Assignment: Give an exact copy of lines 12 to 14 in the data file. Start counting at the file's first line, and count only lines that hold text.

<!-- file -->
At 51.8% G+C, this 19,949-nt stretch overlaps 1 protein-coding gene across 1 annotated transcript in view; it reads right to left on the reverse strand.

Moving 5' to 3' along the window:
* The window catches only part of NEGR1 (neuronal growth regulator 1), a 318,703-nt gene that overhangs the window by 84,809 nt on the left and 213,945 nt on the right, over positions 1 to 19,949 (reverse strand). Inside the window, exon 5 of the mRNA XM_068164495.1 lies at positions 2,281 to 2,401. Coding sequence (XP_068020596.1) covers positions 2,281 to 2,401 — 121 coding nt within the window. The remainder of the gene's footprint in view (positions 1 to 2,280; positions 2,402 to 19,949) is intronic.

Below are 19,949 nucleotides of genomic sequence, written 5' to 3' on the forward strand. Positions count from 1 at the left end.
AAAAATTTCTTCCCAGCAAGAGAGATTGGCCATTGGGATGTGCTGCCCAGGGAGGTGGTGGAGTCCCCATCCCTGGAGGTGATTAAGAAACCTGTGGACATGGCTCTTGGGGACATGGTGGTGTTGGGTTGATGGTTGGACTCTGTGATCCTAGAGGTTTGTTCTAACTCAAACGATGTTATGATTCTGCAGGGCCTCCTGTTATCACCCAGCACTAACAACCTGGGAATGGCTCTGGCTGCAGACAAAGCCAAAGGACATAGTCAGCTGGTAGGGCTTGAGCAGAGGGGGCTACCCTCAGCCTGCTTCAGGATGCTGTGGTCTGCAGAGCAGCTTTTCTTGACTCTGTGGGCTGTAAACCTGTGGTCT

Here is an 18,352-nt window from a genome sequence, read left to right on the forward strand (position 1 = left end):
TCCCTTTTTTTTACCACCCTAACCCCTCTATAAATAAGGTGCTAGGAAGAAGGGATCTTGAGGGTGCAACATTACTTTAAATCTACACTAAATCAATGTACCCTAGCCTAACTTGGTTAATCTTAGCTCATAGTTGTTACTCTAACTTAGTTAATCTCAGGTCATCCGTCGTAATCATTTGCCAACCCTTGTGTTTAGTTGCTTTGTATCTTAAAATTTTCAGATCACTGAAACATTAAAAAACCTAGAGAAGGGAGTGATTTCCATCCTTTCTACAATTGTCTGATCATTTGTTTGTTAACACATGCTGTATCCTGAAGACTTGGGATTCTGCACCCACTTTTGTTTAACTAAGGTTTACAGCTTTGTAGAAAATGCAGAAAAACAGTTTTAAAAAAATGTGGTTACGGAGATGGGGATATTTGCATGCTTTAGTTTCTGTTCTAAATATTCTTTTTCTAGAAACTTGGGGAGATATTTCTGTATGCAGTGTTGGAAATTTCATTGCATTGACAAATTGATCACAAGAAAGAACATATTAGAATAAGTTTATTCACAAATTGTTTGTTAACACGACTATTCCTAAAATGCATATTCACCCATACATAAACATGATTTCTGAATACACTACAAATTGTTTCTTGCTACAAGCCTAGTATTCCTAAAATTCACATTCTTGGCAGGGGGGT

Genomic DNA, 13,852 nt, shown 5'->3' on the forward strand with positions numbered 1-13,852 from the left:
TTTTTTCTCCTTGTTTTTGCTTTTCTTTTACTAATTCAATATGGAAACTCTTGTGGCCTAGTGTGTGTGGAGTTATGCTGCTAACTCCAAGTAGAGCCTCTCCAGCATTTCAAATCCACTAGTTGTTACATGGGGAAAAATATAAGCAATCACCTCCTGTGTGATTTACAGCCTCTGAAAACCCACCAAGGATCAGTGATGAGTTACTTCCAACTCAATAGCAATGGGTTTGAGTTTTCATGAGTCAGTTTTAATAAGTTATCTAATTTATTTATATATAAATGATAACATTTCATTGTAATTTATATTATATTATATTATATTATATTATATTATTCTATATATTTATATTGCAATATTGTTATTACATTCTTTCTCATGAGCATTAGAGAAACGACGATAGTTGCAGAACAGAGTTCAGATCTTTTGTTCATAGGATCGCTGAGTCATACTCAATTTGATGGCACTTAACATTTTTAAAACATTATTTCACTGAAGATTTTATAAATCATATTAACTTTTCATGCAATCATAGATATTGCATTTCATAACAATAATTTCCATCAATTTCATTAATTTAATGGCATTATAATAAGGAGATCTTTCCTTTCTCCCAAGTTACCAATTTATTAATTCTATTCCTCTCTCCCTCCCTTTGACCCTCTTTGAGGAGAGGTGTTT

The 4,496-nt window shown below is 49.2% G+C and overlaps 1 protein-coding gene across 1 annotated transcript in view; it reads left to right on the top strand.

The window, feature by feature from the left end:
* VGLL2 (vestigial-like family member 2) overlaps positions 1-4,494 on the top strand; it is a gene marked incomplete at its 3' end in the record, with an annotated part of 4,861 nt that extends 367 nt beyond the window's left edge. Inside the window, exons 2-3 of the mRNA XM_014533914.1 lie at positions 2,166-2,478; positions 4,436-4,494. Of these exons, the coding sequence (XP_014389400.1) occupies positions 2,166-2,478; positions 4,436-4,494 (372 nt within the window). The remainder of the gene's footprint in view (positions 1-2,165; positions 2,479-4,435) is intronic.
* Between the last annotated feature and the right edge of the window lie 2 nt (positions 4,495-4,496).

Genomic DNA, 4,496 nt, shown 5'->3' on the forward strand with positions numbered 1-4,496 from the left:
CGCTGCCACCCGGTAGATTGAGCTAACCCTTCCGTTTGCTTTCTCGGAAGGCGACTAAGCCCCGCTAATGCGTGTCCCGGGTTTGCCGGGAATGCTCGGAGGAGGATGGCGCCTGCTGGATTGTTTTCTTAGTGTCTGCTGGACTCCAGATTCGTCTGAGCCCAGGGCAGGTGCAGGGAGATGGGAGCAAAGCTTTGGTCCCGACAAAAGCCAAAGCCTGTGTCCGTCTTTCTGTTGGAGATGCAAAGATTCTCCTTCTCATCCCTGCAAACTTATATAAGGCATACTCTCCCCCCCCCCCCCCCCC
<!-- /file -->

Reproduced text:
* VGLL2 (vestigial-like family member 2) overlaps positions 1-4,494 on the top strand; it is a gene marked incomplete at its 3' end in the record, with an annotated part of 4,861 nt that extends 367 nt beyond the window's left edge. Inside the window, exons 2-3 of the mRNA XM_014533914.1 lie at positions 2,166-2,478; positions 4,436-4,494. Of these exons, the coding sequence (XP_014389400.1) occupies positions 2,166-2,478; positions 4,436-4,494 (372 nt within the window). The remainder of the gene's footprint in view (positions 1-2,165; positions 2,479-4,435) is intronic.
* Between the last annotated feature and the right edge of the window lie 2 nt (positions 4,495-4,496).

Genomic DNA, 4,496 nt, shown 5'->3' on the forward strand with positions numbered 1-4,496 from the left: